Some of the resplendent tables for me had to be, one of them anyway, Lancaster Estate. IMG_8290 Always a might Sauv Blanc and Cab producer, and that day they poured both.  The 2010 Cab had never been so expressive, or at least that I can remember.  Maybe that’s demonstrative of this event’s successful nature, it even makes the best of best wines taste better.  Also ran into my old buddy Ed Thralls, Jr., owner and winemaker of Thralls Family Cellars.  He was pouring his Rose of Pinot, a 2012 and ‘13 Pinot.  I’ve known Ed for a long time and it’s blaringly apparent that he’s becoming more innovative and deadly with his oenological prowess, with the Rose having that bright and texture touch and musical quality, and the other two just tasting more than true with the varietal.  Pinot, transfixing both vintages with wizard-like intuition– Mr. Thralls and what he does, only added to the Wine Country Weekend.  Yes, I’m biased, but I’m candidly putting myself in the consumer’s shoes, here, pretending I came in from out of town with a friend and bought a ticket to see how these wine country people live.


The food could only be noted as divine, all over the event–  I mean, I don’t even know IMG_8280where to start.  John Ash of course, wowing everyone with their bites, and of course Costeaux’s bakery from Healdsburg, a mecca for so many things for locals and tourists.  This is the event that I remember, enjoyable at every corner and comfortable; nothing complicated, only rich imagery and interactions with other food and wine lovers.  Dad and I met up later, after gathering our content as we needed, then decided it was time for a couple beers, and if you’re a true beer lover like us then you wouldn’t be disappointed by what was offered; 3rd Street Ale Works, Russian River Brewery of course, Laguntias and St. Florian who I’d never heard of but served me my favorite IPA of the day.  And we were off…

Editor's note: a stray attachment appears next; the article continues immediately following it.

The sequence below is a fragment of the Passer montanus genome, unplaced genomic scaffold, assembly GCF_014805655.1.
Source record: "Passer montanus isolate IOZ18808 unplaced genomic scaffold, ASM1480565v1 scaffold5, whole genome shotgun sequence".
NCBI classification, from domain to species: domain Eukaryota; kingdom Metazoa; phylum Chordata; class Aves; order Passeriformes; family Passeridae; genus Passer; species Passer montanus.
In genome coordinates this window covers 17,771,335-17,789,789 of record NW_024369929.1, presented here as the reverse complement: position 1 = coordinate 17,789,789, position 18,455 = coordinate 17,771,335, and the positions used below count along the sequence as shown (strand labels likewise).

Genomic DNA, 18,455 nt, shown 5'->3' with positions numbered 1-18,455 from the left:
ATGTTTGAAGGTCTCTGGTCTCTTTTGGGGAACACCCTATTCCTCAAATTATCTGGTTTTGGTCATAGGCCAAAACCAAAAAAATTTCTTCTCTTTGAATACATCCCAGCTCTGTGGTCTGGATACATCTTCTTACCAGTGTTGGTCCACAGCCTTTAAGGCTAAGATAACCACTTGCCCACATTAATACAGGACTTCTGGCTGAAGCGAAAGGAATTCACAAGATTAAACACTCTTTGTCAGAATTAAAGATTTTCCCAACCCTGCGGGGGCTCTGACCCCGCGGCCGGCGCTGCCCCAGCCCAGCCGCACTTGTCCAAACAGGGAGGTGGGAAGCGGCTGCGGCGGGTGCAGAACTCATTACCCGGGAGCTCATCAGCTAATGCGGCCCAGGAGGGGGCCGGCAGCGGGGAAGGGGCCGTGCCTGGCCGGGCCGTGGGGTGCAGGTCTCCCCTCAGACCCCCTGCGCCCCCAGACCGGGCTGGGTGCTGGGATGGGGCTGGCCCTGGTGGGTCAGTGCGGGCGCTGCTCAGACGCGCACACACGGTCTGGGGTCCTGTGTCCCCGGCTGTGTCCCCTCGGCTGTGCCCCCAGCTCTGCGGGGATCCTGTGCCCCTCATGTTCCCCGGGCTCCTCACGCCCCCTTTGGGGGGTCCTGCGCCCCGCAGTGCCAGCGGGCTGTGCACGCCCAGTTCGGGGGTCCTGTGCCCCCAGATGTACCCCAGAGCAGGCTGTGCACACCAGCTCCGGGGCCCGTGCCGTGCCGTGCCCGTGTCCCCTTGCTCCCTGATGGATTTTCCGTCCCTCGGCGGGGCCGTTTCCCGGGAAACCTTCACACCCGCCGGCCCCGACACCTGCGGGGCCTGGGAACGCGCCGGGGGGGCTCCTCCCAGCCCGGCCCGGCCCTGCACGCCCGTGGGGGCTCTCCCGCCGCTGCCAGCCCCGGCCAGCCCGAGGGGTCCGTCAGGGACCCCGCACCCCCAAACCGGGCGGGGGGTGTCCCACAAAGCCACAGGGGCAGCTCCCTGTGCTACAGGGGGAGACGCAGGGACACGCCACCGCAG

Walking back to the car, Dad and I photographed some of the Chardonnay clusters, talked about what we saw and sipped and the people we talked to.  Part of me wanted to go back, make up some excuse like “Oh there was something I didn’t get!” But no, the day needed to end and I have to wait till next year.  Five years ago, I don’t remember this much representation from so many wineries, and I don’t remember so many people.  The organization worthy of study and mimicry I do remember but not with this much efficiency and cleanliness, and how helpful the event’s little hospitable army, from the parking area to the booths to the lawn where tents were.. everything.  And everywhere.  Everything and everywhere at MacMurray was halcyon and rich with the wine culture and way of life, our wined story here in SONOMA.


As I always do after one of my wild wine writing missions, I look through the pictures, and yes there’s that ‘awww’ feeling, that there was something I missed.  But that’s how the story went and was meant for the day, that’s what was in this chapter and whatever I didn’t get to I will next year.  WCW ’15 reminded me that wine’s an evolving story, and you share it with family and continue in the steps you’ve always embraced and put into the collective wine story of any county.  But I’m in Sonoma.  And the celestial scape that I saw can only happen here.  And I can only write this, from here.

Already in the visions of next year…


Categories: mikemadigancrEATive, Wine | Tags: , , , , , , , , , , , , , , , , , , , , , , , , , , , , , , , , , , | Leave a comment